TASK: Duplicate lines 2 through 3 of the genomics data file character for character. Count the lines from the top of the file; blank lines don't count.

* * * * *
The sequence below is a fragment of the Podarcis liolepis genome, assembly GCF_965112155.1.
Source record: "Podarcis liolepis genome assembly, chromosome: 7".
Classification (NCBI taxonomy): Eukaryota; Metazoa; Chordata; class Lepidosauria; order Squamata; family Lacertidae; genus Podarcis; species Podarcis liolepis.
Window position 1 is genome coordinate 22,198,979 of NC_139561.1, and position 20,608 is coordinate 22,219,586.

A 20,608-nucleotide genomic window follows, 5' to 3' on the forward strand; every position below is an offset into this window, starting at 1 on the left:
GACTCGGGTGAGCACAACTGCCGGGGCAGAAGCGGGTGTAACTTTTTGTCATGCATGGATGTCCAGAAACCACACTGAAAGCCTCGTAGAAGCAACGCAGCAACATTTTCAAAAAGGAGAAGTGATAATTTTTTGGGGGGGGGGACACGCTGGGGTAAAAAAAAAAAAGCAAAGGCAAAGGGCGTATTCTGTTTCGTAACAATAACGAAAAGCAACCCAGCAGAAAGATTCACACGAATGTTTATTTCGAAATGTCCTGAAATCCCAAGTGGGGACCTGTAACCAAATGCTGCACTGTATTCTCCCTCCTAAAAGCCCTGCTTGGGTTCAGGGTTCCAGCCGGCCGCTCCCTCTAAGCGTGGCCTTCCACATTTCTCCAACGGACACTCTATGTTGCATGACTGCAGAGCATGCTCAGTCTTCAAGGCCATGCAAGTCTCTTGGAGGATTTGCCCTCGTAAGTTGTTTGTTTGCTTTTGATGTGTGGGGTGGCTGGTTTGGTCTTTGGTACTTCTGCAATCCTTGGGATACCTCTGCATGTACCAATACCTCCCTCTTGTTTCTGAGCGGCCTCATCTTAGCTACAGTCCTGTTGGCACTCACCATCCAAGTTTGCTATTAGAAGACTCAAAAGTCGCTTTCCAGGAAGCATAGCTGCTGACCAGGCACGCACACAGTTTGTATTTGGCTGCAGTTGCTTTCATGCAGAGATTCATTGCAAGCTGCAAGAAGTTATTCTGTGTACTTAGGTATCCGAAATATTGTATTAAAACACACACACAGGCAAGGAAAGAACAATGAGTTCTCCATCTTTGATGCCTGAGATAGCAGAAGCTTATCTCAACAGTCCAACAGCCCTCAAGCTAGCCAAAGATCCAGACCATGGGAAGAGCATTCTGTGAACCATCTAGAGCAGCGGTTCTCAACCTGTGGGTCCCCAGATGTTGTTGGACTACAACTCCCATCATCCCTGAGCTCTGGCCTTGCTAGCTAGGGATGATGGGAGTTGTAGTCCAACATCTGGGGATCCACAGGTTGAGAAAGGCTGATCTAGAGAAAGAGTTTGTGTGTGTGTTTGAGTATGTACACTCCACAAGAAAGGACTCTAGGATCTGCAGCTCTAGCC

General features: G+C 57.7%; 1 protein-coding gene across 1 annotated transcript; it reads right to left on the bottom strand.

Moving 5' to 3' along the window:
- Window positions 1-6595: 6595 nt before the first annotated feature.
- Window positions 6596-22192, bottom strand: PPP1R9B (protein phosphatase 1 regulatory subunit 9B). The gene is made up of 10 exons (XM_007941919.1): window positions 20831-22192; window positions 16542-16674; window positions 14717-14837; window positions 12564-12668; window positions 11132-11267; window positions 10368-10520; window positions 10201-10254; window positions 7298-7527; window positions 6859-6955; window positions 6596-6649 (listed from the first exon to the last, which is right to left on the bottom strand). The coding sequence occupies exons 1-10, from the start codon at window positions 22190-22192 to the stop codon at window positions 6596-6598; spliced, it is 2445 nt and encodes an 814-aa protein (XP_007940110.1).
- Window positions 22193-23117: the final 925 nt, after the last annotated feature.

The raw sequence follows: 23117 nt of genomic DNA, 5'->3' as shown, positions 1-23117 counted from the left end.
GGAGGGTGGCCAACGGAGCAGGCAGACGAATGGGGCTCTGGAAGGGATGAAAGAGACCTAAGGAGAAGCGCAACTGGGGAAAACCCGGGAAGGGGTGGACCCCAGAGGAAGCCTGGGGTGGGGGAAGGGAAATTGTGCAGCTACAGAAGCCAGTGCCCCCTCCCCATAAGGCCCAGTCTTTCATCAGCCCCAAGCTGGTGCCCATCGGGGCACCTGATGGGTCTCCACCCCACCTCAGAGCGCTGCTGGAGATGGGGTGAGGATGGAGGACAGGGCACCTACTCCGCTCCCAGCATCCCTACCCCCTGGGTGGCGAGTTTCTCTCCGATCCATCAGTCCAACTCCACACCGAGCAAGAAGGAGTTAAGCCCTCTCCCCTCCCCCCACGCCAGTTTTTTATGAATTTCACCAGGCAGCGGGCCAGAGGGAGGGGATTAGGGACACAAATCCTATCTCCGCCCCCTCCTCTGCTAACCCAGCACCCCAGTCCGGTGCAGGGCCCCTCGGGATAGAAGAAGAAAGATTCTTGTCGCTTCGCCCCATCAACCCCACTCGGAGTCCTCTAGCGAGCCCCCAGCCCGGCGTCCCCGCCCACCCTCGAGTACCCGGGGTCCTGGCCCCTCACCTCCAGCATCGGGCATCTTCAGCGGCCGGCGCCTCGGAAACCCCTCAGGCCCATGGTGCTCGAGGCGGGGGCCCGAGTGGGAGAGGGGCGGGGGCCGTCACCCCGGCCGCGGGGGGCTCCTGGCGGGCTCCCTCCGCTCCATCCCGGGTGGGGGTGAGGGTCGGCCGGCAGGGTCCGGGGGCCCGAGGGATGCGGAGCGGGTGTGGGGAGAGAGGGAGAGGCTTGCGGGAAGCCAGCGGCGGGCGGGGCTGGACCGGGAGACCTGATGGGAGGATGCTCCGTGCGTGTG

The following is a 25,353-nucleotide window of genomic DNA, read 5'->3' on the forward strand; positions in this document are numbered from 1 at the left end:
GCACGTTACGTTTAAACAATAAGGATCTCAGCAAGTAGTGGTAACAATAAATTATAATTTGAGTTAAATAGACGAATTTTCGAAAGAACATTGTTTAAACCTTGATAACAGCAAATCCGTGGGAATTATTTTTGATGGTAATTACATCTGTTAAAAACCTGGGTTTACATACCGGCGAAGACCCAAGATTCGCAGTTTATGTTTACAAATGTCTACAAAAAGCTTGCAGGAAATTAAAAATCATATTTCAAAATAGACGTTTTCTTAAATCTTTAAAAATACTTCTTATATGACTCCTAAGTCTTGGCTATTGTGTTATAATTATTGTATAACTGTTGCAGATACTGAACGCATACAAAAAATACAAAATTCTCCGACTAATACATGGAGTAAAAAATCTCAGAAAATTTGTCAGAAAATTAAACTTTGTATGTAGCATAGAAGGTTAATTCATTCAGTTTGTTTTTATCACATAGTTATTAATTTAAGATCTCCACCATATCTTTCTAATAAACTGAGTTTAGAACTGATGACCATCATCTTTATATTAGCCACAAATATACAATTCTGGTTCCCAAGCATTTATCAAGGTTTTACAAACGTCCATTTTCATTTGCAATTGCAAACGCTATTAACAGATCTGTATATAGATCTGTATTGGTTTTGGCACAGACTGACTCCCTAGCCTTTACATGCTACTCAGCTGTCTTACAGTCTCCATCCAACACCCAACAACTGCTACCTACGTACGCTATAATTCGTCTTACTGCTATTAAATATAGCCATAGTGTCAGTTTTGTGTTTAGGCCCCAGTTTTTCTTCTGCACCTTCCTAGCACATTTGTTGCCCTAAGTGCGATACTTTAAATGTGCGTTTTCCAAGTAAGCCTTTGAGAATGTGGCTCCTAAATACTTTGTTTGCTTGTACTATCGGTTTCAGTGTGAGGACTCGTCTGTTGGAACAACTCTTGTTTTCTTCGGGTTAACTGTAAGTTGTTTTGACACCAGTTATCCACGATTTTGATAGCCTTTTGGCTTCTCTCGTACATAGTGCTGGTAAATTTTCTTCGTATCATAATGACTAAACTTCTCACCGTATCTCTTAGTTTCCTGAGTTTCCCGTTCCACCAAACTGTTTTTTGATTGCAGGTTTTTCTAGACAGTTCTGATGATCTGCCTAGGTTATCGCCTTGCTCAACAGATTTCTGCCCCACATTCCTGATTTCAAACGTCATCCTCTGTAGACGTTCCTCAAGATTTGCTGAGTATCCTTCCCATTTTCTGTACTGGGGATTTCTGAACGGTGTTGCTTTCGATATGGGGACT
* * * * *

Source record: "Podarcis liolepis genome assembly, chromosome: 7".
Classification (NCBI taxonomy): Eukaryota; Metazoa; Chordata; class Lepidosauria; order Squamata; family Lacertidae; genus Podarcis; species Podarcis liolepis.